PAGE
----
I know mortgages and encumbrances can be a little dense, so let me leave you with a bit of news that relates to equine law:


No, it isn't your monitor; those horses are truly dyed pink, for the alleged purpose of Selena Gomez's new music video.  I'm not really sure who Ms. Gomez is, however, she caused a stir in Hollywood for alleged animal rights violations by submitting the horses to dye.
The Gomez camp claims that "non toxic vegetable based powder paint" was used, and that horse welfare was ensured by both providing proper care and the presence of a supervising Humane Society officer.

This of course presents an opportunity to discuss the divide between animal rights activists and animal welfare activists, but for now I'll leave you with these life-size examples of a My Little Pony!


One stride closer to the finish line




Finally! The degree of juris doctor was conferred upon me on Saturday; I am officialy a law school graduate! 
However, adding "J.D." to the end of my name is only part of the task to becoming an attorney; I now have the bar exam in July (a consecutive 3-day, 6 hour a day exam, so I may not be writing many blog posts this summer!)

Today I began my bar preparation class, which entailed 7 hours of practice exams and lectures in a room full of several hundred other anxious candidates.

At the end of one long Tort multiple choice exam was a question that piqued my flagging interest, and I thought I would put it to you, my readers, to test your basic legal knowledge!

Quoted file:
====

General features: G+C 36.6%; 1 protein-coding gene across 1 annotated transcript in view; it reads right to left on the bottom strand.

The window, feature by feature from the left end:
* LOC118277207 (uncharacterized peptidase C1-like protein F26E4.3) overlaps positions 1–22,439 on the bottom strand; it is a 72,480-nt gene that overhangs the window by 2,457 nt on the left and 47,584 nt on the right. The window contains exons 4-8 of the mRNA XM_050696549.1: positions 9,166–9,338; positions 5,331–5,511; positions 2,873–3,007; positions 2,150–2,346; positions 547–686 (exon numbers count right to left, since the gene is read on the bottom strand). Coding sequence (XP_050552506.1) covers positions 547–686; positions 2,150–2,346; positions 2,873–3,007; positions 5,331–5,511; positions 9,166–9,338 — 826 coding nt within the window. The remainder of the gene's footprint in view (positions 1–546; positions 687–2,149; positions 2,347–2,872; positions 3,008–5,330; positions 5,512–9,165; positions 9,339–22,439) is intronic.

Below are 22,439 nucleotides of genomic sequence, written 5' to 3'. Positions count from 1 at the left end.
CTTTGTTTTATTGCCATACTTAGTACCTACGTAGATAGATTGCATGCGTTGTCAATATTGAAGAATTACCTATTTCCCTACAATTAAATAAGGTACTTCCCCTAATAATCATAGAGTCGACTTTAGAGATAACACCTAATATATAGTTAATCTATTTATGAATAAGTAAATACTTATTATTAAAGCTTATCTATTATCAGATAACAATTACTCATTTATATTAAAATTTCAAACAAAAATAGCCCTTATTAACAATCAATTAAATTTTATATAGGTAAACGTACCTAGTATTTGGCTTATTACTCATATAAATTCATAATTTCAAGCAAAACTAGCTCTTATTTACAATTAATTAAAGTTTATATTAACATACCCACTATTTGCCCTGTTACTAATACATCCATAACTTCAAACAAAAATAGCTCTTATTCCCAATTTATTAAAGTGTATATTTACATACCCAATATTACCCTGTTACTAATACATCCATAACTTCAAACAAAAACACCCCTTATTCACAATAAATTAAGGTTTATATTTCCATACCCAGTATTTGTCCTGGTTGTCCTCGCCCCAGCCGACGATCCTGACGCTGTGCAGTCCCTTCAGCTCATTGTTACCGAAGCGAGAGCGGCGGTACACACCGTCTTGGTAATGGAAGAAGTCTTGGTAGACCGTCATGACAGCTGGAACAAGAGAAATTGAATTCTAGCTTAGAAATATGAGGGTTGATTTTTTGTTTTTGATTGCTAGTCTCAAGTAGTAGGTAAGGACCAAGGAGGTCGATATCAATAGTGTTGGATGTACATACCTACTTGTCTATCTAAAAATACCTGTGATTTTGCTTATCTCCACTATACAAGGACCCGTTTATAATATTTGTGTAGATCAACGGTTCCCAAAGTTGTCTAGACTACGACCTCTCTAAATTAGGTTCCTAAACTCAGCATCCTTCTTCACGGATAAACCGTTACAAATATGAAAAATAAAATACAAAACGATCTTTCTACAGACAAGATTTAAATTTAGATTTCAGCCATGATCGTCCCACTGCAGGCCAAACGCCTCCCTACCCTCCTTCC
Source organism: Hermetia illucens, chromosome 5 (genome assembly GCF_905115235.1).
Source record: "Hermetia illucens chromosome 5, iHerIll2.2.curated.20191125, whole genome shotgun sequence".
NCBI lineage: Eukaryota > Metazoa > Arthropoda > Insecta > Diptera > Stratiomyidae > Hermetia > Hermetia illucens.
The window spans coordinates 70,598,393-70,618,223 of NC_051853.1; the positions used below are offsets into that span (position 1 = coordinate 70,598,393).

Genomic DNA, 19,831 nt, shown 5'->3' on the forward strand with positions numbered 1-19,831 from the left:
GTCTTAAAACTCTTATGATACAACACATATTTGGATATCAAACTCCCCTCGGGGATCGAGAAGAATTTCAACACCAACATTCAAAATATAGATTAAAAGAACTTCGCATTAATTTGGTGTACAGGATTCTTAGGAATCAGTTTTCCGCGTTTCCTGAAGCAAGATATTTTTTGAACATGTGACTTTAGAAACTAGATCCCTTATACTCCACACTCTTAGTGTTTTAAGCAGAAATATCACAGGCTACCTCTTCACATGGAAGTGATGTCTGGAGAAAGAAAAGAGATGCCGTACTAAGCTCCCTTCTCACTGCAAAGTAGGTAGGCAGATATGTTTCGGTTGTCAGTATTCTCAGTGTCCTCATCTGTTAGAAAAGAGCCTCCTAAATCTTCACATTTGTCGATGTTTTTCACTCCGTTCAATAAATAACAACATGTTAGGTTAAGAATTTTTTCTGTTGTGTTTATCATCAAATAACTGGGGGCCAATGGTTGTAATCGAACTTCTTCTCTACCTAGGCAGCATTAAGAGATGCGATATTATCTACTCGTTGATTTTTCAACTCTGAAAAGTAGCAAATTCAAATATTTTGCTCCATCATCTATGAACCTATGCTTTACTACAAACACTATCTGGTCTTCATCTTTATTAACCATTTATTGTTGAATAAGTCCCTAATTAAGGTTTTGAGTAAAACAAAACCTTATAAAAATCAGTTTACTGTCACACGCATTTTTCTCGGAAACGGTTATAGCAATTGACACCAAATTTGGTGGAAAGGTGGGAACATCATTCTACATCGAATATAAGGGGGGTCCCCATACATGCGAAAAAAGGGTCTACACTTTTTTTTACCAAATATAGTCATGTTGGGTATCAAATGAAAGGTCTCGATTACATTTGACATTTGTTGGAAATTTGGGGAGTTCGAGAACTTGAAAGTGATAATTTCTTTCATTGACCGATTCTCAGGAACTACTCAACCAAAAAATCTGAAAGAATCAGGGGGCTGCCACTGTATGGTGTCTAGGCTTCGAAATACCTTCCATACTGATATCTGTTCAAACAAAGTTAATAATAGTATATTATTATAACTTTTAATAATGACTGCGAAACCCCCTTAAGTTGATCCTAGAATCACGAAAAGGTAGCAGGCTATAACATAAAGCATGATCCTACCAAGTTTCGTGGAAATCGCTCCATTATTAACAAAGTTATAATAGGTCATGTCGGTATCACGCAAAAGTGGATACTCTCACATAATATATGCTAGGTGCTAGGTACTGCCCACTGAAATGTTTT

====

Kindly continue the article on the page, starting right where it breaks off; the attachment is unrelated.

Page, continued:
(This question came from the national multiple choice exam, so jurisdictional differences should not be taken into account)


Question 25
A horse breeder owned a small but exceptionally well-tended horse farm for many years.  The county in which the farm was located had no zoning or land-use regulations, but that had never been a problem until a half-acre plot of land next to the farm was recently purchased by a salvage company.  The company let the weeds grow high on the land and it became littered with smelly, unsightly garbage and rusting metal.  The breeder complained to the company on several occasions but was ignored.  In addition, business started to taper off at the breeding farm due to the noise, smells, and general disarray of the junkyard.

If the breeder brings an action for nuisance against the company, how will the court rule?

(A) For the breeder, because the breeder was a property owner in the area long before the company bought the lot and opened the business.

(B) For the breeder, if he can show a substantial and unreasonable interference with the use and enjoyment of his land.

(C) For the company, because it is using the land for legal purposes.

(D) For the company, unless the breeder can objectively demonstrate that the value of the farm has declined.